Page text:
A wise woman taught me that a newspaper makes for a better start to the day. A fisherman she is, the newspaper being good for the skiff seat on soggy days.
I had an unceremonious Wednesday morning departure from North Haven around 7:40 or so. I'd dropped off a tote of survival items on the town float, taken the van back to the rental house and said goodbye to family for another trip to Matinicus.
The December 7 morning visuals were peculiarly uninviting on the Fox Islands Thoroughfare. (I'd have it be Thorofare without the "ugh" but that's my lowbrow thing). There was plenty of ugh to go around down there this morning, and the extra letters added no elegance. Soggy cardboard was donated into my skiff overnight. Every ripple, ferry ramp girder, treeline was the same shade of green gray. Probably my complexion as well, but I was spared from that as there's no flip-down or rearview mirror in my skiff or on Close Enough. Rain. December rain. Drismalness at all compass points. Newspaper is a good accessory today.
My 5th crossing started out well. I paddled down the Thoroughfare to Close Enough and loaded my survival tote bearing thick socks, laptop, sausages and other comforts. CE came right to life, anxious to run. I yanked my skiff up and into the boat, by which I mean I grabbed the bow and essentially laid down near horizontal until the contest of my weight, the skiff's weight, leverage and gravity resolved in favor of plopping the skiff onto the platform.
After cruising through the narrows and Hurricane Sound, I fortified with a cup of black tea. No hibiscus or goji berries or any other froof or flimble, just tea. From a steel thermos with no pictures on the casing. I got to the end of the Sound at Heron Neck lighthouse and decided not to use electronics to get me to Matinicus.
The vista was that of a wet gray sheet of cardboard like they use for the backers of pads of note paper. I had a vague recollection of the course I took to get to this point going the other way and added 180 degrees.
More importantly, and I kid you not, I went by feel. The twisted, rich vortex that is Matinicus gives off some kind of energy- enough to pull me and my boat back. Everything is harder, more intense. There must be some mineral deposit or confluence of ocean currents, magma, magnetic field or other force.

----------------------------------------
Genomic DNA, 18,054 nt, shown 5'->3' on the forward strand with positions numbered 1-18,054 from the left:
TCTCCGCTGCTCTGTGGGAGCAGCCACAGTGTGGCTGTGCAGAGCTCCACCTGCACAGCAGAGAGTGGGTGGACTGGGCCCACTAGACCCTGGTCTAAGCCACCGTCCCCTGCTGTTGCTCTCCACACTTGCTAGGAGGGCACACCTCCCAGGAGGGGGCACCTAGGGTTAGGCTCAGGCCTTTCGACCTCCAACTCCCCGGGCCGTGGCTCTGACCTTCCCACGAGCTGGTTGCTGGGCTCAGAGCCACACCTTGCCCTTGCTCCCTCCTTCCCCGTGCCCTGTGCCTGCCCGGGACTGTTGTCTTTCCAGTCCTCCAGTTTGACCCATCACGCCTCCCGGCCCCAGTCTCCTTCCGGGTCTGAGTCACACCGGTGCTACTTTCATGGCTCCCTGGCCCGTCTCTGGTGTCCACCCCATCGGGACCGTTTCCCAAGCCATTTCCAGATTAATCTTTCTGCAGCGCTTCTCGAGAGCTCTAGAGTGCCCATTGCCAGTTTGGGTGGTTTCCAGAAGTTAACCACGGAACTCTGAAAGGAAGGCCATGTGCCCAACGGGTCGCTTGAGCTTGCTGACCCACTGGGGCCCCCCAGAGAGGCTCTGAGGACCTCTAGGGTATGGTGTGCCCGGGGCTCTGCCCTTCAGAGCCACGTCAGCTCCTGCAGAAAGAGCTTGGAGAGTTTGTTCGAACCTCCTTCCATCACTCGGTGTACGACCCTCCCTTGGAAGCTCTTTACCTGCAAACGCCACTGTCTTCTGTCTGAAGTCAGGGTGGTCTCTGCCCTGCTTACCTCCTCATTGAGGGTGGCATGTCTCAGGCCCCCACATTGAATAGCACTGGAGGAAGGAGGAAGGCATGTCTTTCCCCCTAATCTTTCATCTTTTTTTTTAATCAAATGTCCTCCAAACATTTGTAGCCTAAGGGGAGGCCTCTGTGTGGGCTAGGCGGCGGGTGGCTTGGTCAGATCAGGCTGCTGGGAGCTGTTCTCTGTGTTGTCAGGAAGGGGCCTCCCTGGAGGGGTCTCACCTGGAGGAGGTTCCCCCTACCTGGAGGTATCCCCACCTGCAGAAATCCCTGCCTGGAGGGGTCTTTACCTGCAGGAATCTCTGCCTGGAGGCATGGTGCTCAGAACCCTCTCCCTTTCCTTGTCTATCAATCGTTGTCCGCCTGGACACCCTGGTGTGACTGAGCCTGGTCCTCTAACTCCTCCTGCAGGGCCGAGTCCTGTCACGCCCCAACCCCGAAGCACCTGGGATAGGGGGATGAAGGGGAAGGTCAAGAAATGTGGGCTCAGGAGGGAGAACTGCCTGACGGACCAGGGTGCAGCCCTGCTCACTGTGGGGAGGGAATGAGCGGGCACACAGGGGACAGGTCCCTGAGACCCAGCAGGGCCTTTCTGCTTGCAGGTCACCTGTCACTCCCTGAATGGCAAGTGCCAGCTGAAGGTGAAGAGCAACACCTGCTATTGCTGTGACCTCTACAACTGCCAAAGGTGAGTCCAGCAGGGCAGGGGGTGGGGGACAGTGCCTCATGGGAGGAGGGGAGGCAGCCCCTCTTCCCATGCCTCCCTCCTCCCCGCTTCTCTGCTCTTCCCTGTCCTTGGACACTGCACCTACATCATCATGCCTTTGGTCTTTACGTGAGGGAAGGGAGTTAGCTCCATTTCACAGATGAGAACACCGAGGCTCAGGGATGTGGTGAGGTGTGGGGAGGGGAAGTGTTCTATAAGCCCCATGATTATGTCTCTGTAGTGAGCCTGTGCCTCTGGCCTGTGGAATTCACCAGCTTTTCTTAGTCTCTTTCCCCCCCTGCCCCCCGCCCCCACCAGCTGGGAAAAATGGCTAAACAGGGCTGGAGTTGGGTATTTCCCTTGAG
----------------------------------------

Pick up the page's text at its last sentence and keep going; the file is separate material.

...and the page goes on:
Here's the offer of proof: Yesterday, I was splitting spruce I'd cut on North Haven. Splitting by hand, that is. I've split a fair amount of Matinicus spruce. It is, as Captain John Griffin calls it, "chewy". That's a broad shouldered euphemism for what a scrawny guy has more profane names for, but essentially is dense, twisted, fibrous beyond belief and wicked hard to cleave with a maul.
I was frustrated Tuesday morning, having to choose between coming back to Matinicus to try and earn a few bucks, or seeing my kids' first concert on North Haven. I resolved in favor of the latter and took out my frustrations on the pile of spruce chunks. One time after the next, I handily cleaved pieces that, to my experienced eye, would've thwarted the maul on Matinicus in the first quarter inch or so. One stroke instead of 7, what's up with that? Pieces with branches sticking out. Crack! Thick trunk chunks. Whack! Maybe the wind blows harder and forces the plant to grow tougher.
Whatever the metaphysical, sprucified bullshit, this morning I was pretty sure where I was headed with only the most landubberly, muddle headed, middle aged conscious thought. 20 minutes or so past Heron Neck, I realized that what showed straight before the bow was an ever so slightly more gray wet cardboardy looking horizon than what lay to port and starboard. Aye, there's home, then.
As I dropped the skiff off in the harbor in anticipation of heading out to take up my last load of traps, the temperature felt to drop 20 degrees and the wind picked up a dozen knots. No matter. I'm getting this done today. Off I go and start coiling rope on the engine box, untying and picking traps, stacking them on the stern with firm instructions to "stay." Waves get gruffier. Green gets more dour. Traction ripples on waves get grabbier as wind agitates water. I'm alone a couple or three miles east northeast of the Zephyr Ledge marker.
Several hours of slogging culminate in 5 traps disobeying my directive. I stare. I curse people who have no fault to account for in this. I keep going. Then the last pair of traps of the season, setting in 30 fathoms, come aboard.
Since my first season, the end of lobstering always feels like the carny leaving town. Even though my rotator cuffs and trapeziuses are glad, the rest of me is sad. Even though I'm relieved, it is an end.
Jim Morrison, I am not. The end is not my friend. I'm relieved, yes. Gear is in the yard. My boat will be safe on land for the worst few months. I'll forget the smell of bait. Other priorities will move up on the stage. Connective tissue will get rest and stretching. The full moon won't keep me awake.
The future's uncertain and the end is always near. Maybe so.